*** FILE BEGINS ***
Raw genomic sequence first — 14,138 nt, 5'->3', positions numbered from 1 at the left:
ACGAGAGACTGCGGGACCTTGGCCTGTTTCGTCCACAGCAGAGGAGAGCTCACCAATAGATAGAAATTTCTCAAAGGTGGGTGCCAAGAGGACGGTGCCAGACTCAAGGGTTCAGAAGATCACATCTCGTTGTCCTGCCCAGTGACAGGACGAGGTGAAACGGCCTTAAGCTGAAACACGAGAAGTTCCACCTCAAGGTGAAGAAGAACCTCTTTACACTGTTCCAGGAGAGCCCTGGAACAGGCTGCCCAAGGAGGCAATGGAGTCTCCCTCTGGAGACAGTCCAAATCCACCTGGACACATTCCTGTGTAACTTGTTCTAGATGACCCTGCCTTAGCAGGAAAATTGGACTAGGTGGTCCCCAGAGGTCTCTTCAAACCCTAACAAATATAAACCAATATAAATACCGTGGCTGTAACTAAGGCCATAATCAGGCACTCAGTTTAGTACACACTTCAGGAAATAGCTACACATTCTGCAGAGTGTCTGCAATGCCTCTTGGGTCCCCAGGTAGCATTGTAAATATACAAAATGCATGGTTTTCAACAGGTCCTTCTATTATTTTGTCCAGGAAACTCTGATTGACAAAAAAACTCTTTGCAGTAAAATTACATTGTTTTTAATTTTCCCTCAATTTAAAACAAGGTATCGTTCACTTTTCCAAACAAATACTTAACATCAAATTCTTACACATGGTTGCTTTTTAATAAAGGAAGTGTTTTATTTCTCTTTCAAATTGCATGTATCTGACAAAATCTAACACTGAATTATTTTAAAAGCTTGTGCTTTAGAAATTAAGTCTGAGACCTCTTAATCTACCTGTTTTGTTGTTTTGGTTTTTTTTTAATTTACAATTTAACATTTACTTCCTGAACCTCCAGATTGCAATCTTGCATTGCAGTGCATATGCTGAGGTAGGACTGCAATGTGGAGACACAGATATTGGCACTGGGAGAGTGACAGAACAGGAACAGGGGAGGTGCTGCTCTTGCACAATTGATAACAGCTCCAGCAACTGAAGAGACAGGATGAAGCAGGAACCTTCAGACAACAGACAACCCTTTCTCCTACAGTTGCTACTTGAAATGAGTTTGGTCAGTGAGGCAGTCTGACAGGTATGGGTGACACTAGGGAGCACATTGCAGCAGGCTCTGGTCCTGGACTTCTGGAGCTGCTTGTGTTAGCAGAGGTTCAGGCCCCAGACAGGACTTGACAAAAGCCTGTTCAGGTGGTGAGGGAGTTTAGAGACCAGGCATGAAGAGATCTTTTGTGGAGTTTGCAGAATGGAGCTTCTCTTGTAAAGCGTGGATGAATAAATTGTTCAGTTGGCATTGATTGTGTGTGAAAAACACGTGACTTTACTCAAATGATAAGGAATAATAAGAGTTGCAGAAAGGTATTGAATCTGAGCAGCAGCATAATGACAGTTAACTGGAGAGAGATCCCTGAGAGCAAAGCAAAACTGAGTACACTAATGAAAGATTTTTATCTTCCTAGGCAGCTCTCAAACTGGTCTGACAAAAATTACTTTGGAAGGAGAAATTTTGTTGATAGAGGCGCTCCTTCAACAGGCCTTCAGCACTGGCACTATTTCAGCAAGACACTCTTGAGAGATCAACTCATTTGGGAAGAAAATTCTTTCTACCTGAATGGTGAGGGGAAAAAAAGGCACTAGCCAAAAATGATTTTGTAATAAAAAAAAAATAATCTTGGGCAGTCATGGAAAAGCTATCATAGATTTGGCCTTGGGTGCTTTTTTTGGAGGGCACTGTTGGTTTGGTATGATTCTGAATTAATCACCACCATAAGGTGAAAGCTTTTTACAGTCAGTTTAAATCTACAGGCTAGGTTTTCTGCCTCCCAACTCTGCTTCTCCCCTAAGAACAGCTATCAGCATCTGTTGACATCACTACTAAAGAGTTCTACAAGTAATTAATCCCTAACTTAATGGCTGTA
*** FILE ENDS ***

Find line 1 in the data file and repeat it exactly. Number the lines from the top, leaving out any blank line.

Raw genomic sequence first — 14,138 nt, 5'->3', positions numbered from 1 at the left: